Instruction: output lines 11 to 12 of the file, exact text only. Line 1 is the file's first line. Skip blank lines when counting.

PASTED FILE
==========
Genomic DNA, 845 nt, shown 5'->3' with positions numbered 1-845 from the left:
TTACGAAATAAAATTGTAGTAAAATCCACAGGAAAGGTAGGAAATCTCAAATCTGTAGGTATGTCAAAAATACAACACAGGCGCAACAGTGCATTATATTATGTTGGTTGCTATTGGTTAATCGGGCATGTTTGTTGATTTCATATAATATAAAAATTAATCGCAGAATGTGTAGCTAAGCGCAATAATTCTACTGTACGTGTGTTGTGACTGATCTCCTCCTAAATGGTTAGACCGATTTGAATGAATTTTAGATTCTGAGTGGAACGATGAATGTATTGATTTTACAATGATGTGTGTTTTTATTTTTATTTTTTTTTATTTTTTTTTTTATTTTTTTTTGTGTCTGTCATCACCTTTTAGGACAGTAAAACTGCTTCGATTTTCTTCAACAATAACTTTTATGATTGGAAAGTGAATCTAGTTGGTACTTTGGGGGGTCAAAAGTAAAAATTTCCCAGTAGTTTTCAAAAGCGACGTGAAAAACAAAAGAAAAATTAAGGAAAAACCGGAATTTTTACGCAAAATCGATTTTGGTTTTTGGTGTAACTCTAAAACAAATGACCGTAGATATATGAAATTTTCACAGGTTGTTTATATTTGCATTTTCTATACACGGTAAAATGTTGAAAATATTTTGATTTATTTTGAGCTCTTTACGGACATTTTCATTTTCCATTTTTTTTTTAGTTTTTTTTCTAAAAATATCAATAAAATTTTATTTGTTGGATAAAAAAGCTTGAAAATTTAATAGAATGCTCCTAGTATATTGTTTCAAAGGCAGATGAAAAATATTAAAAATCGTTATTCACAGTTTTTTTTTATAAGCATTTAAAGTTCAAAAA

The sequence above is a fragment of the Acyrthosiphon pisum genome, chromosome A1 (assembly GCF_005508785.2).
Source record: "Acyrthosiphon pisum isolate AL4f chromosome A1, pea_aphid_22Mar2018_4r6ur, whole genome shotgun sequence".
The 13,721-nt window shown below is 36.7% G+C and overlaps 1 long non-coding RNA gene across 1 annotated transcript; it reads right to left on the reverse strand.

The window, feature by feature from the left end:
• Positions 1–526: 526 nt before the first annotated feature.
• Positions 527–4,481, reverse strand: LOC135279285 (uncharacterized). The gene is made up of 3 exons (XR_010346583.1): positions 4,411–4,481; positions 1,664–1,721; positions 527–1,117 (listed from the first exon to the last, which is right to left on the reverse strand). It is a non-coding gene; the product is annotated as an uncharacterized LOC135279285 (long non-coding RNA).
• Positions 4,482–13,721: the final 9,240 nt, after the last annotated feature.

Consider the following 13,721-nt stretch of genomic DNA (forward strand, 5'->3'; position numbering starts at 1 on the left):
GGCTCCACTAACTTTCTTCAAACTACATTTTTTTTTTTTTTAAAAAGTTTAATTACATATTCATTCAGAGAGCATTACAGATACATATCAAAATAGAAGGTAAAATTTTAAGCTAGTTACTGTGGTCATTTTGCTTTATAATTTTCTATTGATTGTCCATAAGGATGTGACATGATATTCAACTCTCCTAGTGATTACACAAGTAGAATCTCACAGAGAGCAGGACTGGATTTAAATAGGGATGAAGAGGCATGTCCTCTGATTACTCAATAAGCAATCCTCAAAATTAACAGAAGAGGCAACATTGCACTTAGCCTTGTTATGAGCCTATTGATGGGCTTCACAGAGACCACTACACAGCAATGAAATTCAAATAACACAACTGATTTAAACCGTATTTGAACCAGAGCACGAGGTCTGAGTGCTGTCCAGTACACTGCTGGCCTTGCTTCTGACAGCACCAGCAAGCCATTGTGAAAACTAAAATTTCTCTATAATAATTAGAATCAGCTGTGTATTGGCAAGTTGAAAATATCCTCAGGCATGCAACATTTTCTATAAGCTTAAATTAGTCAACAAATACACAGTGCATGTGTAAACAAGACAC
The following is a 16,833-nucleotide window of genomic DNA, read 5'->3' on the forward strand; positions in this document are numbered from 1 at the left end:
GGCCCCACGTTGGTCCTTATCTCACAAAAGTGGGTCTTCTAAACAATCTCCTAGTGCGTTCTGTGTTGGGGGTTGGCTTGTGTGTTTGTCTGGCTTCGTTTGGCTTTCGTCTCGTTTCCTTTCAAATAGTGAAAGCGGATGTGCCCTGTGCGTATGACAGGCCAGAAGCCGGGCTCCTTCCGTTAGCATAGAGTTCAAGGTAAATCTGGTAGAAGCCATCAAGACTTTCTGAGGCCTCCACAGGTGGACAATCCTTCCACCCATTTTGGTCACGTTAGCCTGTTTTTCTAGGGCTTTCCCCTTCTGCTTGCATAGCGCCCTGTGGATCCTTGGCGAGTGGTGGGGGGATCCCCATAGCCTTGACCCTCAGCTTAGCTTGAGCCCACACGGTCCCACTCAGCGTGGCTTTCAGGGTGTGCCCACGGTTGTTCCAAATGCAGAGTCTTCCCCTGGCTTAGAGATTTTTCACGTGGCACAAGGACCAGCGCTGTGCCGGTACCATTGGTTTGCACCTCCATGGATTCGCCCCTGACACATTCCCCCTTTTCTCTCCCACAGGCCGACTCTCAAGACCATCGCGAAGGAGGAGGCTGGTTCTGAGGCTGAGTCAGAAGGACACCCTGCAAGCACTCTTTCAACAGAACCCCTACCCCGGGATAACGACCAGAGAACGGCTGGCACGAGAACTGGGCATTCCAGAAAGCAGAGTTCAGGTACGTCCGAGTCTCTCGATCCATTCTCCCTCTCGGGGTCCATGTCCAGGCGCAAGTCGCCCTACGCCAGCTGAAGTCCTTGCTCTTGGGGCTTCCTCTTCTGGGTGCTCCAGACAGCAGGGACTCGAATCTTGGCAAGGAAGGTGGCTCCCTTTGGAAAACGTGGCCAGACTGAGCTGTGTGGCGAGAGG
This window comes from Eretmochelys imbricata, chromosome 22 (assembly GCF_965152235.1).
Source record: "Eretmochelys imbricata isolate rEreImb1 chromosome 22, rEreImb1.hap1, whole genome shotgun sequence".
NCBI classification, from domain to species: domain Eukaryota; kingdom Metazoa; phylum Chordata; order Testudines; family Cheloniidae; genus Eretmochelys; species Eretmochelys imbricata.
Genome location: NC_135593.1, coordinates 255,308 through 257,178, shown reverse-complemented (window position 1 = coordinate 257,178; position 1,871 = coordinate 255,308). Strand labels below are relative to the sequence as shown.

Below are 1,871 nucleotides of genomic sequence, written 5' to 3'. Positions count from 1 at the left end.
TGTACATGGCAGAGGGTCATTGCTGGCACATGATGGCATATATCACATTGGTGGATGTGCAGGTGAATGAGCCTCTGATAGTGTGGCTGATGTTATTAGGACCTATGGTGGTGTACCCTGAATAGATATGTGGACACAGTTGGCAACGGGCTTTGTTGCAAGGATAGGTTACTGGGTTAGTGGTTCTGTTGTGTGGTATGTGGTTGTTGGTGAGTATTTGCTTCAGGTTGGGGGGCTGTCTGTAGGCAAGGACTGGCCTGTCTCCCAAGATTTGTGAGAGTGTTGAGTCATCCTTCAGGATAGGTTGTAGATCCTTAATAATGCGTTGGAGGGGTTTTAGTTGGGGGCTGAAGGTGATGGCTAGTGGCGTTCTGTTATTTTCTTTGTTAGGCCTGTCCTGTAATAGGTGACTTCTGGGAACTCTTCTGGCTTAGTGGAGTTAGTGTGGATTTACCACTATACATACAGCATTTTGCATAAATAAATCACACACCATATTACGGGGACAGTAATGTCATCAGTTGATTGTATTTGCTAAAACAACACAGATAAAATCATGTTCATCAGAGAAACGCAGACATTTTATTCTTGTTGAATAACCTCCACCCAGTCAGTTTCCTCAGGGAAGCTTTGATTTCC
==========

GGCTCCACTAACTTTCTTCAAACTACATTTTTTTTTTTTTTAAAAAGTTTAATTACATATTCATTCAGAGAGCATTACAGATACATATCAAAATAGAAGGTAAAATTTTAAGCTAGTTACTGTGGTCATTTTGCTTTATAATTTTCTATTGATTGTCCATAAGGATGTGACATGATATTCAACTCTCCTAGTGATTACACAAGTAGAATCTCACAGAGAGCAGGACTGGATTTAAATAGGGATGAAGAGGCATGTCCTCTGATTACTCAATAAGCAATCCTCAAAATTAACAGAAGAGGCAACATTGCACTTAGCCTTGTTATGAGCCTATTGATGGGCTTCACAGAGACCACTACACAGCAATGAAATTCAAATAACACAACTGATTTAAACCGTATTTGAACCAGAGCACGAGGTCTGAGTGCTGTCCAGTACACTGCTGGCCTTGCTTCTGACAGCACCAGCAAGCCATTGTGAAAACTAAAATTTCTCTATAATAATTAGAATCAGCTGTGTATTGGCAAGTTGAAAATATCCTCAGGCATGCAACATTTTCTATAAGCTTAAATTAGTCAACAAATACACAGTGCATGTGTAAACAAGACAC
The following is a 16,833-nucleotide window of genomic DNA, read 5'->3' on the forward strand; positions in this document are numbered from 1 at the left end: